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September 5, 2012 4:08 pm

Victimization of Egypt’s Christians Worse After Revolution

avatar by Raymond Ibrahim

Egyptian Copts pray in Tahrir Square during the 2011 Egyptian protests. Photo: wiki commons.

While some are aware that the Christians of war-torn Syria and Iraq are regularly abducted and held for large ransoms by Western-sponsored “freedom fighters,” it is largely unknown in the West that the Christians of Egypt—which is not war-torn and has a stable government—are also prey to the same treatment. According to Al Moheet, a new human rights report indicates that there are dozens of cases of Muslim gangs abducting Christian Copts and holding them for ransom, in Nag Hammadi alone.

The human rights report adds that those who are sent to collect ransom monies from the Christian families are often known and connected to some of the larger families of Nag Hammadi, and some are even known to the police, who, as usual, look the other way. This is a familiar story. Earlier reports document the same travesties against Egypt’s Christians, and in different regions, including villages near Alexandria, Minia, Asyut, and Sohag. Coptic Solidarity has several eye-opening reports, here, here, and here.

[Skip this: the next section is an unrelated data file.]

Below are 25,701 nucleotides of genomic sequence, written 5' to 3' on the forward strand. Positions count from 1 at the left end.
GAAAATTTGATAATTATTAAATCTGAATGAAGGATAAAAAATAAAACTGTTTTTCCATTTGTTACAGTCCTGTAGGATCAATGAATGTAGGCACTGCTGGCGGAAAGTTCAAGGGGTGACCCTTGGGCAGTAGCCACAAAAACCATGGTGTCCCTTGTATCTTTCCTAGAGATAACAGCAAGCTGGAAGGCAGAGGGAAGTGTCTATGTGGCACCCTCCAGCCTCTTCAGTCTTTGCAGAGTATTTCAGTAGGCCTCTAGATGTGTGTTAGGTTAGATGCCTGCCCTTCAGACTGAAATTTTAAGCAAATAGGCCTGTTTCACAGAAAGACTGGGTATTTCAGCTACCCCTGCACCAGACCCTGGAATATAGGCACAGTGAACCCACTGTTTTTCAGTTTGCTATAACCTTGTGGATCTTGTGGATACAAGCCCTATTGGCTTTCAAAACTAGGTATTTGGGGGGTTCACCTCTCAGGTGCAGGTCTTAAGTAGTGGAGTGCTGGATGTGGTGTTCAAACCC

Meanwhile, a cursory search of the Internet in Arabic exposes any number of separate case reports of Copts being abducted and held for ransom. For instance, here is a Masr11 report from last month about how armed assailants abducted a young Christian doctor, a pediatrician, as he was going to his clinic, and demanded 100,000 Egyptian pounds from his family for his release. The report adds, “Gangs of armed kidnappers have become more active since the January 25 revolution.”

Raymond Ibrahim is a Shillman Fellow at the David Horowitz Freedom Center and an Associate Fellow at the Middle East Forum.

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